Talking Girlfriend Blues” sounds like an homage to Bob Dylan, all the way down to the title and delivery, but Schoepp keeps it original. The song also shows off his strong sense of humour and talent for self-deprecation as he tells of a series of near-misses on trying to find a girlfriend. Like Dylan he knows how to wrap up a rambling image with a funny tag line:

“…by the time I dropped her off
She was doing her best cough
I went in for a kiss, it was more of a lick
It was about that time that she said she was sick
But I knew it was just of me.”

Schoepp has a solid understanding of how to let imagery do the heavy lifting, like the use of football in the opening of “For Jonny”:

“Drank booze from bowls
Sang “Dixie” out of tune
Missed the football game on Sunday
Passed out at noon

“I wanted to hit the town
But the town it hit me
It’s been knocking me down
Since I was 19”

The way he puts those football images in your head in the first stanza means its lurking around in your mind when the town knocks him down in the second. The booze here is like a concussive sideline hit, and an evocative image of someone partying at an unhealthy level.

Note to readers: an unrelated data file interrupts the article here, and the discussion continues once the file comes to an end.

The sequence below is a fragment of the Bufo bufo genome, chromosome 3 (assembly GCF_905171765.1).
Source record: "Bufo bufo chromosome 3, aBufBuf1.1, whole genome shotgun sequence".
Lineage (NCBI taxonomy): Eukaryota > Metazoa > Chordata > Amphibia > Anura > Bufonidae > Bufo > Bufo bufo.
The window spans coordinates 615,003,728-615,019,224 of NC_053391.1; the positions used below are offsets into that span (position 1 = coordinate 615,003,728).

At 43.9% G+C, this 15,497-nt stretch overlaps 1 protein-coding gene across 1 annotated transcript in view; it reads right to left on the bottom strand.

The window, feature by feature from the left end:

In previous reviews I’ve bemoaned artists that played stripped down in concert, but then added too much production to their recorded work. I heard Schoepp solo on a single guitar, and “Rangers & Valentines” is a full band, replete with horn sections, piano, pedal steel, organ and more besides. Here the additional instruments are welcome additions, adding layers to songs that already have solid bones to work with.

The horn section on “Mono Pt. II” is sublime, blasting around in the chorus, and making an ill-timed bought of mononucleosis strangely celebratory. There’s even a cowbell on “Settlin’ or Sleepin’ Around”. Is there any song that isn’t made better by cowbell? I can’t think of any.

“Rangers & Valentines” is an excellent record, and one that I think will feature heavily in rotation on my stereo.

Best tracks: Mono Pt. II, Talking Girlfriend Blues, Settlin’ or Sleepin’ Around, For Jonny, Don’t Go, Dream

The Concert – September 13, 2017 – The Commodore Ballroom, Vancouver

At last, after a thousand chances to go, I finally found myself in the legendary Commodore Ballroom. I’ve wanted to see a show there for decades and for whatever reason (scheduling, money or just plain lack of motivation) I never made it over. Eventually, it took following Frank Turner up from Portland to make it happen. We’ll get to Frank’s show at the end, but let’s give the opening acts some time first, shall we?

Band of Rascals

Frank Turner had two opening acts, and the first of them was “Band of Rascals” a blues rock outfit from my home town of Victoria that came on for about a half dozen songs as the place was filling up.